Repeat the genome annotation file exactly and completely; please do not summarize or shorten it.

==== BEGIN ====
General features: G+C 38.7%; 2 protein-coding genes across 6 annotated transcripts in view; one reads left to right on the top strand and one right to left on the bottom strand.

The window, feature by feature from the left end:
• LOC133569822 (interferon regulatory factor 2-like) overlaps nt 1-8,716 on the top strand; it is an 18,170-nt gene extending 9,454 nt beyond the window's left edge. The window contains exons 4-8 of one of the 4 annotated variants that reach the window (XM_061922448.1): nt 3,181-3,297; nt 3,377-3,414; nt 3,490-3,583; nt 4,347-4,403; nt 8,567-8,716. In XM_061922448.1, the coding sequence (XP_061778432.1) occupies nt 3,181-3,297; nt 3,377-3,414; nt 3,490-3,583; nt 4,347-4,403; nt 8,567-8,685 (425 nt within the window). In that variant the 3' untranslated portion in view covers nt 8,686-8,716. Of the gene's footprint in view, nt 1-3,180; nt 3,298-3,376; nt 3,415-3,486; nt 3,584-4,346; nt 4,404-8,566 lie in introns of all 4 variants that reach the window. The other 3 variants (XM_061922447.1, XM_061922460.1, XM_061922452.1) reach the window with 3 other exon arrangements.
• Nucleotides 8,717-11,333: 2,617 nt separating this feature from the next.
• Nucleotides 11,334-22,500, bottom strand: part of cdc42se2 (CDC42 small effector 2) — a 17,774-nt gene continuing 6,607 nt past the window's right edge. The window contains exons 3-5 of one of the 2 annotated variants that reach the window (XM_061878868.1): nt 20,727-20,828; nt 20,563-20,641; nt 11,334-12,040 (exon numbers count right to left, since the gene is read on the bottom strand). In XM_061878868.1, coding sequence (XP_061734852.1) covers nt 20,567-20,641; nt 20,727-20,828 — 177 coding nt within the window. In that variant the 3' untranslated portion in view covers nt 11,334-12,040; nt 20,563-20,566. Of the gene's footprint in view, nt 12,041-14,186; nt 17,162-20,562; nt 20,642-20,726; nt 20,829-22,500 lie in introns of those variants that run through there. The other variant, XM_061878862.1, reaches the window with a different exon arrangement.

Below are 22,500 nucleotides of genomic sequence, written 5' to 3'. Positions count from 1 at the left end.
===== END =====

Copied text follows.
General features: G+C 38.7%; 2 protein-coding genes across 6 annotated transcripts in view; one reads left to right on the top strand and one right to left on the bottom strand.

The window, feature by feature from the left end:
• LOC133569822 (interferon regulatory factor 2-like) overlaps nt 1-8,716 on the top strand; it is an 18,170-nt gene extending 9,454 nt beyond the window's left edge. The window contains exons 4-8 of one of the 4 annotated variants that reach the window (XM_061922448.1): nt 3,181-3,297; nt 3,377-3,414; nt 3,490-3,583; nt 4,347-4,403; nt 8,567-8,716. In XM_061922448.1, the coding sequence (XP_061778432.1) occupies nt 3,181-3,297; nt 3,377-3,414; nt 3,490-3,583; nt 4,347-4,403; nt 8,567-8,685 (425 nt within the window). In that variant the 3' untranslated portion in view covers nt 8,686-8,716. Of the gene's footprint in view, nt 1-3,180; nt 3,298-3,376; nt 3,415-3,486; nt 3,584-4,346; nt 4,404-8,566 lie in introns of all 4 variants that reach the window. The other 3 variants (XM_061922447.1, XM_061922460.1, XM_061922452.1) reach the window with 3 other exon arrangements.
• Nucleotides 8,717-11,333: 2,617 nt separating this feature from the next.
• Nucleotides 11,334-22,500, bottom strand: part of cdc42se2 (CDC42 small effector 2) — a 17,774-nt gene continuing 6,607 nt past the window's right edge. The window contains exons 3-5 of one of the 2 annotated variants that reach the window (XM_061878868.1): nt 20,727-20,828; nt 20,563-20,641; nt 11,334-12,040 (exon numbers count right to left, since the gene is read on the bottom strand). In XM_061878868.1, coding sequence (XP_061734852.1) covers nt 20,567-20,641; nt 20,727-20,828 — 177 coding nt within the window. In that variant the 3' untranslated portion in view covers nt 11,334-12,040; nt 20,563-20,566. Of the gene's footprint in view, nt 12,041-14,186; nt 17,162-20,562; nt 20,642-20,726; nt 20,829-22,500 lie in introns of those variants that run through there. The other variant, XM_061878862.1, reaches the window with a different exon arrangement.

Below are 22,500 nucleotides of genomic sequence, written 5' to 3'. Positions count from 1 at the left end.